March 2016

'A new way to govern our country. Power to the people. Let the devolution revolution begin.'

So concluded George Osborne, the first Chancellor of a Conservative government to address the party faithful since Kenneth Clarke did so two decades ago. Speaking in Manchester in the summer 2015, the Chancellor placed at the centrepiece of his speech a radical devolution agenda that pledged to send powers, previously held on to in Westminster, out to every corner of the United Kingdom.

Devolution carries with it a sense of urgency - an urgency to solve the UK’s productivity puzzle across the country. As local authorities wrestle with reductions in funding, FE college leaders up and down the country are also engaged in substantial changes. Since July 2015, and the start of Area Based Reviews, the Government has been involving them and their staff in reviewing the offer that meets students when they take up further education. 

This process, which has sought to judge the size, role and viability of colleges in regions, has been led by college leaders who understand best what they offer to local communities and, most importantly, what they can offer in the coming years. College leaders, who have wrestled with funding changes for years – witnessing a 27% real-term cut in government funding to FE colleges in last 5 years - have been asked to participate in a root and branch look at what their organisation does or does not offer. 

While this process moves at different paces, in our nation’s regions, college leadership is at the forefront of this review. Our college leaders have been asked to both scrutinise and defend their own offer and to place themselves in the context of local skills concerns. In particular, they are being asked to examine the extent to which their offer represents value for money and how they can best help grow local economies.A review that is truly “warts and all”, and college leaders are taking the opportunity to lead and strengthen their relations with local employers and all stakeholders involved in local employment.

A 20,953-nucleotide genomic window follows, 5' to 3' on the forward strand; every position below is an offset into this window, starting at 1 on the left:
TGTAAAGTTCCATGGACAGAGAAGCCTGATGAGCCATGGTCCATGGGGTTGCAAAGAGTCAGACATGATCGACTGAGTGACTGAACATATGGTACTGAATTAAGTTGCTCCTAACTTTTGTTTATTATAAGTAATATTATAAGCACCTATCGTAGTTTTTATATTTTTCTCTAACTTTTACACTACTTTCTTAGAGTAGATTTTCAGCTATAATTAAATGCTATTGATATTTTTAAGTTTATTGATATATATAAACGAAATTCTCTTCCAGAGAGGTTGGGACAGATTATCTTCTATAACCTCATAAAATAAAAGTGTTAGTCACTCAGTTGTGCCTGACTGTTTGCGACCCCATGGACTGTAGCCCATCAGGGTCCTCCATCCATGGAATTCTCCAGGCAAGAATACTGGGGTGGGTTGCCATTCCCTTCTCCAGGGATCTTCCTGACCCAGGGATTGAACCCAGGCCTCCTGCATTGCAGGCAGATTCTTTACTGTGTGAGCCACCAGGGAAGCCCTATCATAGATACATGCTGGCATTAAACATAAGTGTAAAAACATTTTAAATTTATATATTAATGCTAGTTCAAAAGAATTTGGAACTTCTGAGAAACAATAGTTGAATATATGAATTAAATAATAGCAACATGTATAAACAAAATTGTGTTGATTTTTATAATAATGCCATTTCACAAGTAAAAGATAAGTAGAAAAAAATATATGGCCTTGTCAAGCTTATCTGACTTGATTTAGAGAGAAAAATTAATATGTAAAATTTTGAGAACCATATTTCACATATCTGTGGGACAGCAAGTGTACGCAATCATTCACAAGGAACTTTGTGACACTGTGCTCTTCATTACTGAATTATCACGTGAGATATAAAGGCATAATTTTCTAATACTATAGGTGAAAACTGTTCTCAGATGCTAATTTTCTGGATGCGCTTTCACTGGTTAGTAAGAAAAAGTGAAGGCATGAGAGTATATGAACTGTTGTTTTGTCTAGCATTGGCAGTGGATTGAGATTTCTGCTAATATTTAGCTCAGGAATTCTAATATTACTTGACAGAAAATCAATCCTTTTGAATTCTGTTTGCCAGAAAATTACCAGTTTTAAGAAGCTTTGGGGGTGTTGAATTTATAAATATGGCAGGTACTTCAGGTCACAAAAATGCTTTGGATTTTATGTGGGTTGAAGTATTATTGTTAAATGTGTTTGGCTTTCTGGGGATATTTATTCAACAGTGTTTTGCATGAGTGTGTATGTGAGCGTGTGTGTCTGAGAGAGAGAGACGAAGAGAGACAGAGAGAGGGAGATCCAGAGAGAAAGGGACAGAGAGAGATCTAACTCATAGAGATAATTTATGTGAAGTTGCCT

This does not mean the Devolution agenda, and associated Area Reviews, is all about the reduction of funding. It requires a leadership that means employers and training providers form lasting and meaningful partnerships not only to fund provision, but to identify and respond to the skills gaps that need filling.

At the 157 Group, our Principals have sought to share their experiences of devolution and learn what is being asked of them together. It is clear that the exact level of control to be devolved is very much unclear. Many policy and funding mechanisms appear to lend themselves to national rather than local implementation and our Principals, by sharing their own experience, are working together to solve these conundrums themselves- rather than waiting for answers to come from London.

For our Principals, the call for local leadership is not new and is a role they continue to take on with relish. Our Principals know that colleges need to be key players in the reform around localism for their local area. 

Principals need to look at where they are in the UK and what their position is in terms of the shake down of local growth deals- working with the LEP, the Local Authority, large employers and SMEs to provide people with the skills they need so that they themselves can plug the skills gaps. Leading growth locally, contributing to economic growth nationally.

Kate Green

Director of Business Development, 157 Group

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